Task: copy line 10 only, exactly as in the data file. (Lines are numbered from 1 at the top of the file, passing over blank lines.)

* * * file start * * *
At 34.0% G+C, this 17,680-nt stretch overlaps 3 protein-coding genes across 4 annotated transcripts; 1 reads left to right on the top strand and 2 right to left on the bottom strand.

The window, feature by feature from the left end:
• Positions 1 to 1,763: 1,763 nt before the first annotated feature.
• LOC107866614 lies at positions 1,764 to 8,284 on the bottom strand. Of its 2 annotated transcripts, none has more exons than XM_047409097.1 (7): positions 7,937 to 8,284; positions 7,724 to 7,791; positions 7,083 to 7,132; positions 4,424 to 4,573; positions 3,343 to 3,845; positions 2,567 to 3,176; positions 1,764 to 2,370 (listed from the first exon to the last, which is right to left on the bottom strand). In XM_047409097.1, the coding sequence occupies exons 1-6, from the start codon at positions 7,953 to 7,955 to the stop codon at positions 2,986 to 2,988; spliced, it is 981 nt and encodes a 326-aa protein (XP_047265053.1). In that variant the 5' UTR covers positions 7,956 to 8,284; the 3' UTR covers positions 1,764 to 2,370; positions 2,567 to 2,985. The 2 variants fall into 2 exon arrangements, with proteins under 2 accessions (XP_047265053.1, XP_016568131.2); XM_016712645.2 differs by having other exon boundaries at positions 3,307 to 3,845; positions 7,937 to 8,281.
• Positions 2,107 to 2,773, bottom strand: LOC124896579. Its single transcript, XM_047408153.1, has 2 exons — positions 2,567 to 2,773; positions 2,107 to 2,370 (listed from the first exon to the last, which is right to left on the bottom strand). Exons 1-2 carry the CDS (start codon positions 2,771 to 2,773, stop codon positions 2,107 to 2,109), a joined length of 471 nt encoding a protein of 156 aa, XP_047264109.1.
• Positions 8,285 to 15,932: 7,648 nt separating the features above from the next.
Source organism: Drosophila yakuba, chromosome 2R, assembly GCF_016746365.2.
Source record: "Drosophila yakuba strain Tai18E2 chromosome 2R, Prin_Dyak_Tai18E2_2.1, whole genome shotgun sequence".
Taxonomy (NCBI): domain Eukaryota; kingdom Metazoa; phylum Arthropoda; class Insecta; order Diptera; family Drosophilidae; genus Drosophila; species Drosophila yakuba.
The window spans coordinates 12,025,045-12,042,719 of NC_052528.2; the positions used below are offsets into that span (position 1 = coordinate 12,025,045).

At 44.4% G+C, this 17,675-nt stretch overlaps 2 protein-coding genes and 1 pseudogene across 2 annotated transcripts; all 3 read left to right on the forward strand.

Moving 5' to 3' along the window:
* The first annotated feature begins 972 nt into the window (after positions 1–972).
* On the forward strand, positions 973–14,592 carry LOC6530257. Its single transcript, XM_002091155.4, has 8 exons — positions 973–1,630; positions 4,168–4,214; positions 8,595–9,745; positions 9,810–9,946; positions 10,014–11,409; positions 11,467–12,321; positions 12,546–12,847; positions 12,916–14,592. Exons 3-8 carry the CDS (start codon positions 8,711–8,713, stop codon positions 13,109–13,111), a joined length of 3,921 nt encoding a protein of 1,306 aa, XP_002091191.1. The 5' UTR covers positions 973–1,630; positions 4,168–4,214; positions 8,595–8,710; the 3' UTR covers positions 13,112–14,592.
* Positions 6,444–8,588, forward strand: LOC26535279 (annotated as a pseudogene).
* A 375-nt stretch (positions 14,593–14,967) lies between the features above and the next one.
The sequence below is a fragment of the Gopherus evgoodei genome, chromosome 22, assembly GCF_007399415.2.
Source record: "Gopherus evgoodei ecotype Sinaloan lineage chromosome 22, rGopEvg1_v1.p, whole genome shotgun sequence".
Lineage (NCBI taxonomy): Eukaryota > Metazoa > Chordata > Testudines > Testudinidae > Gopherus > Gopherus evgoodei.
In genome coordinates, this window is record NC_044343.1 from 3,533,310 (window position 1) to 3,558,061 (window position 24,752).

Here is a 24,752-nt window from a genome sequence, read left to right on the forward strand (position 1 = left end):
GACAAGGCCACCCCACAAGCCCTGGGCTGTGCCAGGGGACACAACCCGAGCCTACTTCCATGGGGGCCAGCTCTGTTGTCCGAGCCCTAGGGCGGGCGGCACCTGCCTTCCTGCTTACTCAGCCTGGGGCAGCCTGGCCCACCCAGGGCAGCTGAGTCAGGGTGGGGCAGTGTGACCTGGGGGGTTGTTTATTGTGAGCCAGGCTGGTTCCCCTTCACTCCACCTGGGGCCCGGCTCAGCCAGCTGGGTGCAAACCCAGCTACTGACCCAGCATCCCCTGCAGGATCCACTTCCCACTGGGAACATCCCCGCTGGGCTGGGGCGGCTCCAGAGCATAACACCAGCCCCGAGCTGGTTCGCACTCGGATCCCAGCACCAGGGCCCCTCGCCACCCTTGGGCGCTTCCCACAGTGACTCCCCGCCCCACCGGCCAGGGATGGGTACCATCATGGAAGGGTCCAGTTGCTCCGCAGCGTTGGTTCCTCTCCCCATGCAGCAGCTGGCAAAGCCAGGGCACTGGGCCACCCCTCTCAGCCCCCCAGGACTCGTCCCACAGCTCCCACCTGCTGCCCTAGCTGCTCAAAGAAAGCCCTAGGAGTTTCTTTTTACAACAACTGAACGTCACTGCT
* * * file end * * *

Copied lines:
The window spans coordinates 12,025,045-12,042,719 of NC_052528.2; the positions used below are offsets into that span (position 1 = coordinate 12,025,045).